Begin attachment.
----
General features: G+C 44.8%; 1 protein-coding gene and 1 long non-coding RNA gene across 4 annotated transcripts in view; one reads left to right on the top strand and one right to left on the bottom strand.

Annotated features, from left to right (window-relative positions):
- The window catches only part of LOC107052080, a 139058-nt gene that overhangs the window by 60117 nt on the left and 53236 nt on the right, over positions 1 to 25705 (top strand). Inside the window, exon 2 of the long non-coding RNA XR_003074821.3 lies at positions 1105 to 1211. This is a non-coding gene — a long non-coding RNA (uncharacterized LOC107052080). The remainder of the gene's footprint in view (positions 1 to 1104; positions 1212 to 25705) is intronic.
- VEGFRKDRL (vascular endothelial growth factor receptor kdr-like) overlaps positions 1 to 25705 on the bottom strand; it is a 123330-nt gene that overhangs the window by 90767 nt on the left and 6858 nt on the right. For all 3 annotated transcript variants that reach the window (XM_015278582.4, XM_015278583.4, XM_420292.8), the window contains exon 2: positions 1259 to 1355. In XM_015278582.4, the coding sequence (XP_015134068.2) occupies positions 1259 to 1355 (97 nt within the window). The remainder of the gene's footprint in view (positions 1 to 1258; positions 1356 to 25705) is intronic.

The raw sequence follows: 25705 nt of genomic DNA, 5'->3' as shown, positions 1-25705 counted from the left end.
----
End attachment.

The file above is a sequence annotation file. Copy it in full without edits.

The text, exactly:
General features: G+C 44.8%; 1 protein-coding gene and 1 long non-coding RNA gene across 4 annotated transcripts in view; one reads left to right on the top strand and one right to left on the bottom strand.

Annotated features, from left to right (window-relative positions):
- The window catches only part of LOC107052080, a 139058-nt gene that overhangs the window by 60117 nt on the left and 53236 nt on the right, over positions 1 to 25705 (top strand). Inside the window, exon 2 of the long non-coding RNA XR_003074821.3 lies at positions 1105 to 1211. This is a non-coding gene — a long non-coding RNA (uncharacterized LOC107052080). The remainder of the gene's footprint in view (positions 1 to 1104; positions 1212 to 25705) is intronic.
- VEGFRKDRL (vascular endothelial growth factor receptor kdr-like) overlaps positions 1 to 25705 on the bottom strand; it is a 123330-nt gene that overhangs the window by 90767 nt on the left and 6858 nt on the right. For all 3 annotated transcript variants that reach the window (XM_015278582.4, XM_015278583.4, XM_420292.8), the window contains exon 2: positions 1259 to 1355. In XM_015278582.4, the coding sequence (XP_015134068.2) occupies positions 1259 to 1355 (97 nt within the window). The remainder of the gene's footprint in view (positions 1 to 1258; positions 1356 to 25705) is intronic.

The raw sequence follows: 25705 nt of genomic DNA, 5'->3' as shown, positions 1-25705 counted from the left end.